The shirt just makes that a lot easier. And it provides that first level of support because if you don't have the right equipment, then doing your job is going to be more difficult. This is just the right equipment for that job.
My name is Captain Stephanie Clubine and I am an Armour Officer. I'm married to my husband, Captain Jonathan Clubine, who is a Logistics Officer and we have two children, a 5-year-old and a 2-year-old.
The nursing shirt idea originally came when I was on parental leave with my oldest. I saw that the US Army had recently authorized the nursing shirt for wear. At that point, there wasn't a reimbursement structure or anything. But it made a lot of sense. When we're on parental leave, we often alter our clothing to suit our needs.
We do that for PT, we do that when we're on the field, why wouldn't we do it for one other responsibility that we have?
So, the review process for the nursing shirt took a little bit of time because there had to be involvement from all of the different environmental pieces because there are the Air Force and the Navy and the Army. So, it had to work for all of our operational gear. So, for the Army, that's the combat's, but for the Navy, it's the naval combat dress and the Air Force's flight suit. So, they had to make sure that the solution was one that could be evenly applied. So, it took a little bit of time. But when it was approved, it was very exciting.
The nursing shirt is different from the usual t-shirts that we wear because it has a second front. Rather than going all the way to the bottom and just having one piece of fabric, you have two pieces of fabric: an under one and an over one. The over one only goes to about your rib cage and can be easily pulled up and underneath that, there is a tank top setup so that the person wearing it can easily access for a pump or for a nursing.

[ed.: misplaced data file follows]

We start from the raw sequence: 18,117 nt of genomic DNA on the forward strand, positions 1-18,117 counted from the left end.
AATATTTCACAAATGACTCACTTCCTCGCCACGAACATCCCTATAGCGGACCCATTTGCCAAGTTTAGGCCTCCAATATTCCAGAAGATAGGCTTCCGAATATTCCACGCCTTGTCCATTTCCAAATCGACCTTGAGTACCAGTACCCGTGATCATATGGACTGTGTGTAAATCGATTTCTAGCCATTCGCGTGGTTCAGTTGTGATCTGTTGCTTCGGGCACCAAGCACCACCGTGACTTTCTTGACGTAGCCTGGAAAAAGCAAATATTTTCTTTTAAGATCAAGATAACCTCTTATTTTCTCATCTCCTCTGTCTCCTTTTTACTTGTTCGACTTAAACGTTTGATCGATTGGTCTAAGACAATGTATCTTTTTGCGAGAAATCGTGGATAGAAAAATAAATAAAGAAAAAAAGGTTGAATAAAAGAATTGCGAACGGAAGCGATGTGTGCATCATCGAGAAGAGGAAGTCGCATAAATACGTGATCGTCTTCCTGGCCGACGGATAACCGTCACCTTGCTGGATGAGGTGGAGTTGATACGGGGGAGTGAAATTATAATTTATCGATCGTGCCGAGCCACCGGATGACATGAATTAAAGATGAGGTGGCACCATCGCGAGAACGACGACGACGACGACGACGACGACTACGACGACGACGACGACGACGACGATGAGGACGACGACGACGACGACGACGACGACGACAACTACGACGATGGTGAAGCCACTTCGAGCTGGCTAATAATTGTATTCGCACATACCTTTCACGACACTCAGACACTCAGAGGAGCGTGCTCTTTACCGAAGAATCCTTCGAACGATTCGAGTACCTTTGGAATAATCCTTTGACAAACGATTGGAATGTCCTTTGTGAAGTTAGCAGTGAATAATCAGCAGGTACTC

So, when I returned from parental leave, I started working on a briefing note to just have the shirts authorized with the option to later have them be reimbursed or provided by supply. Whatever made the most sense. Seeing the policy be approved and seeing people being able to buy the shirt here, at the CANEX. I was able to go buy them. I don't have to ship them from the States with insane shipping fees and more. And seeing other people talking on social media or in the Defence Women's Advisory Organization meetings about how pleased they are to be able to have just a t-shirt, but it makes their lives easier.
It's exciting to see change happens, especially when you were there at the beginning and you saw something and you worked with others to make it happen. And to see it come to fruition and to see the shirt authorized was really exciting. And now, all I think about is: What are we gonna do next?